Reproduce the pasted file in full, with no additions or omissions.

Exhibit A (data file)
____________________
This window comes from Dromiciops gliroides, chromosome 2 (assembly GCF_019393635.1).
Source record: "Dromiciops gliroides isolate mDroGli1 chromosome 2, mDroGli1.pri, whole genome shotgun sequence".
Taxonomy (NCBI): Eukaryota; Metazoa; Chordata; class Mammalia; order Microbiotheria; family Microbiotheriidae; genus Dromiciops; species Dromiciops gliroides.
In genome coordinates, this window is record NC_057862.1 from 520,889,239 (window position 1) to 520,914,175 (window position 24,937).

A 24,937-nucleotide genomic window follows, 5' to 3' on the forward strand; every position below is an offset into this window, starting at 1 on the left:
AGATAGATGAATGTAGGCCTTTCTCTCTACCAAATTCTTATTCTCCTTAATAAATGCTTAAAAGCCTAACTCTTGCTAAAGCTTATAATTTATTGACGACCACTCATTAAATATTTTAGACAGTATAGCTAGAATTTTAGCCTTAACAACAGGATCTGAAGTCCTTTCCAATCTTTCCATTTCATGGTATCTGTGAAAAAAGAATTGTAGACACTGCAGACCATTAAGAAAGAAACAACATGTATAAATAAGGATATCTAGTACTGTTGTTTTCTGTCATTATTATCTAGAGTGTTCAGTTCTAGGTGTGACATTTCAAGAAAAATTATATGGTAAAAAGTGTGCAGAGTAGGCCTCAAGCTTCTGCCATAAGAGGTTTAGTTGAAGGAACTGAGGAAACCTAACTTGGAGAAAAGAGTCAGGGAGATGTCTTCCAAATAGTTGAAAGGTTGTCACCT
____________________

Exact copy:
This window comes from Dromiciops gliroides, chromosome 2 (assembly GCF_019393635.1).
Source record: "Dromiciops gliroides isolate mDroGli1 chromosome 2, mDroGli1.pri, whole genome shotgun sequence".
Taxonomy (NCBI): Eukaryota; Metazoa; Chordata; class Mammalia; order Microbiotheria; family Microbiotheriidae; genus Dromiciops; species Dromiciops gliroides.
In genome coordinates, this window is record NC_057862.1 from 520,889,239 (window position 1) to 520,914,175 (window position 24,937).

A 24,937-nucleotide genomic window follows, 5' to 3' on the forward strand; every position below is an offset into this window, starting at 1 on the left:
AGATAGATGAATGTAGGCCTTTCTCTCTACCAAATTCTTATTCTCCTTAATAAATGCTTAAAAGCCTAACTCTTGCTAAAGCTTATAATTTATTGACGACCACTCATTAAATATTTTAGACAGTATAGCTAGAATTTTAGCCTTAACAACAGGATCTGAAGTCCTTTCCAATCTTTCCATTTCATGGTATCTGTGAAAAAAGAATTGTAGACACTGCAGACCATTAAGAAAGAAACAACATGTATAAATAAGGATATCTAGTACTGTTGTTTTCTGTCATTATTATCTAGAGTGTTCAGTTCTAGGTGTGACATTTCAAGAAAAATTATATGGTAAAAAGTGTGCAGAGTAGGCCTCAAGCTTCTGCCATAAGAGGTTTAGTTGAAGGAACTGAGGAAACCTAACTTGGAGAAAAGAGTCAGGGAGATGTCTTCCAAATAGTTGAAAGGTTGTCACCT